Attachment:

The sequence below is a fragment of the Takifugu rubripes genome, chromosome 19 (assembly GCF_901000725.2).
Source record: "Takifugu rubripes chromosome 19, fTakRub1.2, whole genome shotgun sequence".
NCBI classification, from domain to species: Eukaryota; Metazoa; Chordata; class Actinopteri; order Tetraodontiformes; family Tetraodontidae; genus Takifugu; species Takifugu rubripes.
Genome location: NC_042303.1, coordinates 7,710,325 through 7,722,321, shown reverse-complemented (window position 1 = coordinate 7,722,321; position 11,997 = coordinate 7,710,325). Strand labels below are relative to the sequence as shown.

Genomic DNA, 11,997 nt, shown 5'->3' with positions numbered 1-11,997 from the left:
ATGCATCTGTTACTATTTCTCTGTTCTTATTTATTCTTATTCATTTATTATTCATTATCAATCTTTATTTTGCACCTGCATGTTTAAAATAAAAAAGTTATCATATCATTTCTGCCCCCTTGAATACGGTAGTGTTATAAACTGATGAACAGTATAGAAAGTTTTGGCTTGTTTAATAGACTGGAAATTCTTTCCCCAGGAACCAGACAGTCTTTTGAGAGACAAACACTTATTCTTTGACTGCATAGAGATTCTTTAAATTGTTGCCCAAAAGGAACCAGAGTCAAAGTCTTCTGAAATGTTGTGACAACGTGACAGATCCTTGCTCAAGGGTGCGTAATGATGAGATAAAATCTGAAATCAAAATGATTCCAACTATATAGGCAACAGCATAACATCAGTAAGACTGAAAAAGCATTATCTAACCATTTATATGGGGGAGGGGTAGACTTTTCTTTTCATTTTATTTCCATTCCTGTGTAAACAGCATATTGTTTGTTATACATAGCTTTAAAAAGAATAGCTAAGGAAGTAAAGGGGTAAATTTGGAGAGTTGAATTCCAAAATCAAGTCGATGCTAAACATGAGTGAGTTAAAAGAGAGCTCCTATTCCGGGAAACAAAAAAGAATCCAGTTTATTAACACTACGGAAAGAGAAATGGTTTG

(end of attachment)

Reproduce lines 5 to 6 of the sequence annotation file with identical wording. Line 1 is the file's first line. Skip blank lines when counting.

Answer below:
Genomic DNA, 11,997 nt, shown 5'->3' with positions numbered 1-11,997 from the left:
ATGCATCTGTTACTATTTCTCTGTTCTTATTTATTCTTATTCATTTATTATTCATTATCAATCTTTATTTTGCACCTGCATGTTTAAAATAAAAAAGTTATCATATCATTTCTGCCCCCTTGAATACGGTAGTGTTATAAACTGATGAACAGTATAGAAAGTTTTGGCTTGTTTAATAGACTGGAAATTCTTTCCCCAGGAACCAGACAGTCTTTTGAGAGACAAACACTTATTCTTTGACTGCATAGAGATTCTTTAAATTGTTGCCCAAAAGGAACCAGAGTCAAAGTCTTCTGAAATGTTGTGACAACGTGACAGATCCTTGCTCAAGGGTGCGTAATGATGAGATAAAATCTGAAATCAAAATGATTCCAACTATATAGGCAACAGCATAACATCAGTAAGACTGAAAAAGCATTATCTAACCATTTATATGGGGGAGGGGTAGACTTTTCTTTTCATTTTATTTCCATTCCTGTGTAAACAGCATATTGTTTGTTATACATAGCTTTAAAAAGAATAGCTAAGGAAGTAAAGGGGTAAATTTGGAGAGTTGAATTCCAAAATCAAGTCGATGCTAAACATGAGTGAGTTAAAAGAGAGCTCCTATTCCGGGAAACAAAAAAGAATCCAGTTTATTAACACTACGGAAAGAGAAATGGTTTG